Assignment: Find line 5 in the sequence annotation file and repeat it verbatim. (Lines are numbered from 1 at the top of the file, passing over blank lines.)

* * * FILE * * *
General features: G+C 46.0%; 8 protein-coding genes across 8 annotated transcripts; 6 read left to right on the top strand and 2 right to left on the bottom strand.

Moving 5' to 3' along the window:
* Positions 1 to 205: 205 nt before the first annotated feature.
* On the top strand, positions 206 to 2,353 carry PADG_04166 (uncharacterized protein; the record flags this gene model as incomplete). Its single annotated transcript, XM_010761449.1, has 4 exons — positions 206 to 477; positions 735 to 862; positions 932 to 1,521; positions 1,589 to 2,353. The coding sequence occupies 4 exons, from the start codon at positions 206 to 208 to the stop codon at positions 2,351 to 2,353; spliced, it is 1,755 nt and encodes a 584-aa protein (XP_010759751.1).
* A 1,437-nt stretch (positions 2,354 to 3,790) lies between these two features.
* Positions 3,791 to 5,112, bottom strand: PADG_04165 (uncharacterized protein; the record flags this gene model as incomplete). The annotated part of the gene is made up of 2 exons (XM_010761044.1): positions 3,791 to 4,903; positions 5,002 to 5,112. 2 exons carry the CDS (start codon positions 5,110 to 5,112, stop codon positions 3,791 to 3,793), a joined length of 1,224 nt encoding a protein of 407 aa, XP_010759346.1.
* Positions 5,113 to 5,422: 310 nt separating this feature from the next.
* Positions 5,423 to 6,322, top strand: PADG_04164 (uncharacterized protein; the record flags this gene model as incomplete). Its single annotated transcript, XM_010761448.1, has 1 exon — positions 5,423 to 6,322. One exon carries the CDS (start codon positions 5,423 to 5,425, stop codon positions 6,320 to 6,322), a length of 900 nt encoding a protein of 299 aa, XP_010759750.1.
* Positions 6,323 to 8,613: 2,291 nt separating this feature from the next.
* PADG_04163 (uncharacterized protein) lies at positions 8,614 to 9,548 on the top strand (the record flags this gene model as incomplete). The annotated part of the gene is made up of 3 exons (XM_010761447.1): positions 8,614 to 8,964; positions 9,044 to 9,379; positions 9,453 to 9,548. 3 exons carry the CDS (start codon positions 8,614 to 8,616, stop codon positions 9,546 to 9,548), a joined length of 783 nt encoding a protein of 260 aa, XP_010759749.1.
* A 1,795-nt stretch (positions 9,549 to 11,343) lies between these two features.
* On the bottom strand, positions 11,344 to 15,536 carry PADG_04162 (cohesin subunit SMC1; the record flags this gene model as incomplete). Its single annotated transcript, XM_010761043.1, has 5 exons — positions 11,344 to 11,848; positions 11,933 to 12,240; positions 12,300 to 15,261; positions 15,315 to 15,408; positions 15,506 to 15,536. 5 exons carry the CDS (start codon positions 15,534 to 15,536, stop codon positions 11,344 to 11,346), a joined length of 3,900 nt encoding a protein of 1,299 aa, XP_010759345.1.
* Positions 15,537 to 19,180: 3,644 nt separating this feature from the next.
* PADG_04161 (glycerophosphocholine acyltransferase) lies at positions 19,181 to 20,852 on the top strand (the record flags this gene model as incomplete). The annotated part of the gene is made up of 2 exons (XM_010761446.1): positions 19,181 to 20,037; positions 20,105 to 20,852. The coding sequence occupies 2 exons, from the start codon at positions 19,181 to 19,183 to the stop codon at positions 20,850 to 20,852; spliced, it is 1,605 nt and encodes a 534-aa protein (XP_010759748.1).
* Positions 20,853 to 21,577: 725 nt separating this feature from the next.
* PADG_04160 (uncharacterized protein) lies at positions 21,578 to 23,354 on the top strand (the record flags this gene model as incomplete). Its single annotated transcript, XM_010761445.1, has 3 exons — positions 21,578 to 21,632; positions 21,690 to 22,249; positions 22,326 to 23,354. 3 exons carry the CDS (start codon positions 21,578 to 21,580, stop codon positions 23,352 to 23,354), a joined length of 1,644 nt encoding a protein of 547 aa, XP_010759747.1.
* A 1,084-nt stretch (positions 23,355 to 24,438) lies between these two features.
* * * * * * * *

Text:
* A 1,437-nt stretch (positions 2,354 to 3,790) lies between these two features.